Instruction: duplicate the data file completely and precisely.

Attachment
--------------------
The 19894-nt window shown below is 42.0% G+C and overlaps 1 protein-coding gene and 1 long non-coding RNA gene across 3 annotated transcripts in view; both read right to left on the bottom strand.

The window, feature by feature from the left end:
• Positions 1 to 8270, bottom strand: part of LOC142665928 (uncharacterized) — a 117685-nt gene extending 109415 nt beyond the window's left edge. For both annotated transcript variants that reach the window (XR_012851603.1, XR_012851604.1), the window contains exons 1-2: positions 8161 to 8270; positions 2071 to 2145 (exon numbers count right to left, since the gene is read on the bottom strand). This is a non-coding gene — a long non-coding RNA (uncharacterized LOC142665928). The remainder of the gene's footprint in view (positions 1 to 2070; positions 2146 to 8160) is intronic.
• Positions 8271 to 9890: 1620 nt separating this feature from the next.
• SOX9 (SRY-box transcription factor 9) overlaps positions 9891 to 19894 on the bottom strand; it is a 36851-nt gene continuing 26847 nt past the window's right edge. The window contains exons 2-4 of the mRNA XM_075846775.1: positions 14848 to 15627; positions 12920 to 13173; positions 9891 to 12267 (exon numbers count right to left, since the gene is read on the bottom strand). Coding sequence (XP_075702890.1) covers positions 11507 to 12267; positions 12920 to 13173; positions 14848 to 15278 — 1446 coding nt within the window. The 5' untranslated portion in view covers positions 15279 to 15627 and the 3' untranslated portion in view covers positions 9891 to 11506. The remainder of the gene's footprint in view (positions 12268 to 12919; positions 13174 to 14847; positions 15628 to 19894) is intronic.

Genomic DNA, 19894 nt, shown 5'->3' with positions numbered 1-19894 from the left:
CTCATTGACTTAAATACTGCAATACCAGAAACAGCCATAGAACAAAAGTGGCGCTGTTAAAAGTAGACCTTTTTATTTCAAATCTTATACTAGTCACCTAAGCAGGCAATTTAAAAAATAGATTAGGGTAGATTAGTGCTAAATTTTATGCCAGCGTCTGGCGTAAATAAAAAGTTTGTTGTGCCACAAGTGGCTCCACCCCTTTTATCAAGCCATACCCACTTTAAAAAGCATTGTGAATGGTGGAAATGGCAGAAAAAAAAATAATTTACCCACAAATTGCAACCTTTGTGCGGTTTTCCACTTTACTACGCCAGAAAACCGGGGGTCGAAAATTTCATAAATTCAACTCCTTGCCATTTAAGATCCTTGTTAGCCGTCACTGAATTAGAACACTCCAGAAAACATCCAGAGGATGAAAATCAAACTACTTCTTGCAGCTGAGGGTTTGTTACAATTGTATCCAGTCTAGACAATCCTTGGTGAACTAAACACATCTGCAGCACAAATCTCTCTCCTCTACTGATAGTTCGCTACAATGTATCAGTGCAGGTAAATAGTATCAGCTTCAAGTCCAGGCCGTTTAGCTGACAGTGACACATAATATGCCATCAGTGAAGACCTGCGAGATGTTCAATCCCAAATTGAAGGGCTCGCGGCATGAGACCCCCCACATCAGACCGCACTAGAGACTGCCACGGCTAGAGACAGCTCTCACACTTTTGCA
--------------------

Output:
The 19894-nt window shown below is 42.0% G+C and overlaps 1 protein-coding gene and 1 long non-coding RNA gene across 3 annotated transcripts in view; both read right to left on the bottom strand.

The window, feature by feature from the left end:
• Positions 1 to 8270, bottom strand: part of LOC142665928 (uncharacterized) — a 117685-nt gene extending 109415 nt beyond the window's left edge. For both annotated transcript variants that reach the window (XR_012851603.1, XR_012851604.1), the window contains exons 1-2: positions 8161 to 8270; positions 2071 to 2145 (exon numbers count right to left, since the gene is read on the bottom strand). This is a non-coding gene — a long non-coding RNA (uncharacterized LOC142665928). The remainder of the gene's footprint in view (positions 1 to 2070; positions 2146 to 8160) is intronic.
• Positions 8271 to 9890: 1620 nt separating this feature from the next.
• SOX9 (SRY-box transcription factor 9) overlaps positions 9891 to 19894 on the bottom strand; it is a 36851-nt gene continuing 26847 nt past the window's right edge. The window contains exons 2-4 of the mRNA XM_075846775.1: positions 14848 to 15627; positions 12920 to 13173; positions 9891 to 12267 (exon numbers count right to left, since the gene is read on the bottom strand). Coding sequence (XP_075702890.1) covers positions 11507 to 12267; positions 12920 to 13173; positions 14848 to 15278 — 1446 coding nt within the window. The 5' untranslated portion in view covers positions 15279 to 15627 and the 3' untranslated portion in view covers positions 9891 to 11506. The remainder of the gene's footprint in view (positions 12268 to 12919; positions 13174 to 14847; positions 15628 to 19894) is intronic.

Genomic DNA, 19894 nt, shown 5'->3' with positions numbered 1-19894 from the left:
CTCATTGACTTAAATACTGCAATACCAGAAACAGCCATAGAACAAAAGTGGCGCTGTTAAAAGTAGACCTTTTTATTTCAAATCTTATACTAGTCACCTAAGCAGGCAATTTAAAAAATAGATTAGGGTAGATTAGTGCTAAATTTTATGCCAGCGTCTGGCGTAAATAAAAAGTTTGTTGTGCCACAAGTGGCTCCACCCCTTTTATCAAGCCATACCCACTTTAAAAAGCATTGTGAATGGTGGAAATGGCAGAAAAAAAAATAATTTACCCACAAATTGCAACCTTTGTGCGGTTTTCCACTTTACTACGCCAGAAAACCGGGGGTCGAAAATTTCATAAATTCAACTCCTTGCCATTTAAGATCCTTGTTAGCCGTCACTGAATTAGAACACTCCAGAAAACATCCAGAGGATGAAAATCAAACTACTTCTTGCAGCTGAGGGTTTGTTACAATTGTATCCAGTCTAGACAATCCTTGGTGAACTAAACACATCTGCAGCACAAATCTCTCTCCTCTACTGATAGTTCGCTACAATGTATCAGTGCAGGTAAATAGTATCAGCTTCAAGTCCAGGCCGTTTAGCTGACAGTGACACATAATATGCCATCAGTGAAGACCTGCGAGATGTTCAATCCCAAATTGAAGGGCTCGCGGCATGAGACCCCCCACATCAGACCGCACTAGAGACTGCCACGGCTAGAGACAGCTCTCACACTTTTGCA